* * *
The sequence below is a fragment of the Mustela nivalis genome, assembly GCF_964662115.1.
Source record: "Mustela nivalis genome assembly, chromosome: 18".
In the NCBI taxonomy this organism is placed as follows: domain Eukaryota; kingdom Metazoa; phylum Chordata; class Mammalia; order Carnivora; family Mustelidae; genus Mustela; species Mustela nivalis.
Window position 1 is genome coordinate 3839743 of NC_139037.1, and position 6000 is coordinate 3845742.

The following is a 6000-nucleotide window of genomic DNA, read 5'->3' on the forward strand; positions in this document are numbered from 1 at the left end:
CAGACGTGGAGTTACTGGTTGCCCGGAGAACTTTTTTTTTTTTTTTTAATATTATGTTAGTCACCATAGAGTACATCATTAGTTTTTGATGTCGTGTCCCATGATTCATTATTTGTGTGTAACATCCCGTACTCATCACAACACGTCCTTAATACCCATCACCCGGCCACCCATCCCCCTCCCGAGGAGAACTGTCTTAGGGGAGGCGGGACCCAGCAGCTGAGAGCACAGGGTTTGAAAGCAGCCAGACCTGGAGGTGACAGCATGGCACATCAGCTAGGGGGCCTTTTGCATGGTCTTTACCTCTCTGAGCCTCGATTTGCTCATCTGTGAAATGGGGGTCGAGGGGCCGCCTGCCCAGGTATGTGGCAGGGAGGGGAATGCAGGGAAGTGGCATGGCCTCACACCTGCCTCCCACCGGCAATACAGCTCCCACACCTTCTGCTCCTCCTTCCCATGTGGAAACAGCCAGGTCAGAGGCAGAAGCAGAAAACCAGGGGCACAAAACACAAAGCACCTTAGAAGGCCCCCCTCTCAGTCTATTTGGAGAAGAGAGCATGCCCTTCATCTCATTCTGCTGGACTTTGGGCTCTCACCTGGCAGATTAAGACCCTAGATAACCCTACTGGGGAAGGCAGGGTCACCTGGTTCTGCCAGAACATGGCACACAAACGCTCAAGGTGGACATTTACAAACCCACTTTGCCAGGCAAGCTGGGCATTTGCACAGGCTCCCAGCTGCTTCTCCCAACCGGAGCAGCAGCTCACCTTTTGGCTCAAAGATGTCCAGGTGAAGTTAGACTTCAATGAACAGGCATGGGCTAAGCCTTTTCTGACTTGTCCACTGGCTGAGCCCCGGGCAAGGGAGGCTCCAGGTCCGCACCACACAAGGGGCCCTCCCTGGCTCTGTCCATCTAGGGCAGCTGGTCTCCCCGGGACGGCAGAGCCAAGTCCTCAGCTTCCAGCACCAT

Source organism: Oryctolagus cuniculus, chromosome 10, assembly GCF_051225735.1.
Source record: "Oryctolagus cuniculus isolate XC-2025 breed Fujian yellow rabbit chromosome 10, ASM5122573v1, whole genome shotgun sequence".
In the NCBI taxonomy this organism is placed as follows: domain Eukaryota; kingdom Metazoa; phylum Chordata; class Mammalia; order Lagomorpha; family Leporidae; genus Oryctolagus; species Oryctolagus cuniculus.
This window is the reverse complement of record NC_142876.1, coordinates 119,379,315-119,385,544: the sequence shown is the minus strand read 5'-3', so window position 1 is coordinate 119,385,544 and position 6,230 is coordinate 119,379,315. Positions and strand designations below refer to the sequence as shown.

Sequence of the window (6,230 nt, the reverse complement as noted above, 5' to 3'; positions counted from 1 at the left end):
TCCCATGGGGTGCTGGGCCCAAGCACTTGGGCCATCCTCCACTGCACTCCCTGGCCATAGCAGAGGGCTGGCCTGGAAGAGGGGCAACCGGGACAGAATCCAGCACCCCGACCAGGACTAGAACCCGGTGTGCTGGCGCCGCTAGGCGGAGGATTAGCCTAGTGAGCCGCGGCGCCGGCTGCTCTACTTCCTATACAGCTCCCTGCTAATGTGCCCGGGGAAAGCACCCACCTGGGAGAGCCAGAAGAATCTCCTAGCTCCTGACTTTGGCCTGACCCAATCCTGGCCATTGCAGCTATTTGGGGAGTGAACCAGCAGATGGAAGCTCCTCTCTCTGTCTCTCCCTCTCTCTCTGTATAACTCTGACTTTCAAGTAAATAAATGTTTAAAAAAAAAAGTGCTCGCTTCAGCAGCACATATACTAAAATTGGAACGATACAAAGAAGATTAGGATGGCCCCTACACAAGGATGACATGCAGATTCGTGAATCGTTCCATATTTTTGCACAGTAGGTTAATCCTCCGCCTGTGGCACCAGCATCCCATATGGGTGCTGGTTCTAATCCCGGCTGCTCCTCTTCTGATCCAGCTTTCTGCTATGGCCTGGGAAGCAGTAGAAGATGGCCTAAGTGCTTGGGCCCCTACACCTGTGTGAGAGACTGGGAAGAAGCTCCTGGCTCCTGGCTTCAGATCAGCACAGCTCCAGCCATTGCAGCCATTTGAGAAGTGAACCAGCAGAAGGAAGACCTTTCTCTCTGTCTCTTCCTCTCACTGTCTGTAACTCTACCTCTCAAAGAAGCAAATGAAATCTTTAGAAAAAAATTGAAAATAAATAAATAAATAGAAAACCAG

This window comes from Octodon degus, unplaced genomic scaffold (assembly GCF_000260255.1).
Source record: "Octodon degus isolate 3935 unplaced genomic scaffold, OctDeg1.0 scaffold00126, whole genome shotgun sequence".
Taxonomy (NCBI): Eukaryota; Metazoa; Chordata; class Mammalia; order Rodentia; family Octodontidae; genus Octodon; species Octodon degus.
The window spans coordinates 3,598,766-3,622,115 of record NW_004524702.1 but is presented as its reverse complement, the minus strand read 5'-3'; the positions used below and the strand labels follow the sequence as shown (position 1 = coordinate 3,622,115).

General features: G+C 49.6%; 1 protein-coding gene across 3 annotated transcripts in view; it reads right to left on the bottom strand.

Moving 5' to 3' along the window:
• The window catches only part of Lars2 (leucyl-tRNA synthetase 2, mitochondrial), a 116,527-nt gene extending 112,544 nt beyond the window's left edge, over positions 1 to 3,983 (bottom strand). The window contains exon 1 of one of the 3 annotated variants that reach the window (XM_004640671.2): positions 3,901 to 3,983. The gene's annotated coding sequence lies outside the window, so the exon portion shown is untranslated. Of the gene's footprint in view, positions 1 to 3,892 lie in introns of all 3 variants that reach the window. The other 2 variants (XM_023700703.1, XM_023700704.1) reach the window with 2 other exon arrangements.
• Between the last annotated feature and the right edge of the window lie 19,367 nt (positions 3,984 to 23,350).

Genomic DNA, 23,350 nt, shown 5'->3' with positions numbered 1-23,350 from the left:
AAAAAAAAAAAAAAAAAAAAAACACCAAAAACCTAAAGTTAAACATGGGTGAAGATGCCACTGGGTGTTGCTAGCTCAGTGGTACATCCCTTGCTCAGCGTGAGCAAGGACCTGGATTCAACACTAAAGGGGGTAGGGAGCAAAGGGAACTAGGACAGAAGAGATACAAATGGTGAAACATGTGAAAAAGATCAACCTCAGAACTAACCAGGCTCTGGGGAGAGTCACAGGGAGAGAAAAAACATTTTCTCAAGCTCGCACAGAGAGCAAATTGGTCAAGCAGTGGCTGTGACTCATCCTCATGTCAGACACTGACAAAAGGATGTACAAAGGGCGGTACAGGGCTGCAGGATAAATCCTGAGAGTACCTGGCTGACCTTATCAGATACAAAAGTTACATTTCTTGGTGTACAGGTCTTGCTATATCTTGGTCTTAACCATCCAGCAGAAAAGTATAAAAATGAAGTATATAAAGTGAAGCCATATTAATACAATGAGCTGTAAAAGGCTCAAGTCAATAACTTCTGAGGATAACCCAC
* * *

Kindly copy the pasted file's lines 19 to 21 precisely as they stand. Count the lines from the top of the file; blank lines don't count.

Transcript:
• The window catches only part of Lars2 (leucyl-tRNA synthetase 2, mitochondrial), a 116,527-nt gene extending 112,544 nt beyond the window's left edge, over positions 1 to 3,983 (bottom strand). The window contains exon 1 of one of the 3 annotated variants that reach the window (XM_004640671.2): positions 3,901 to 3,983. The gene's annotated coding sequence lies outside the window, so the exon portion shown is untranslated. Of the gene's footprint in view, positions 1 to 3,892 lie in introns of all 3 variants that reach the window. The other 2 variants (XM_023700703.1, XM_023700704.1) reach the window with 2 other exon arrangements.
• Between the last annotated feature and the right edge of the window lie 19,367 nt (positions 3,984 to 23,350).

Genomic DNA, 23,350 nt, shown 5'->3' with positions numbered 1-23,350 from the left: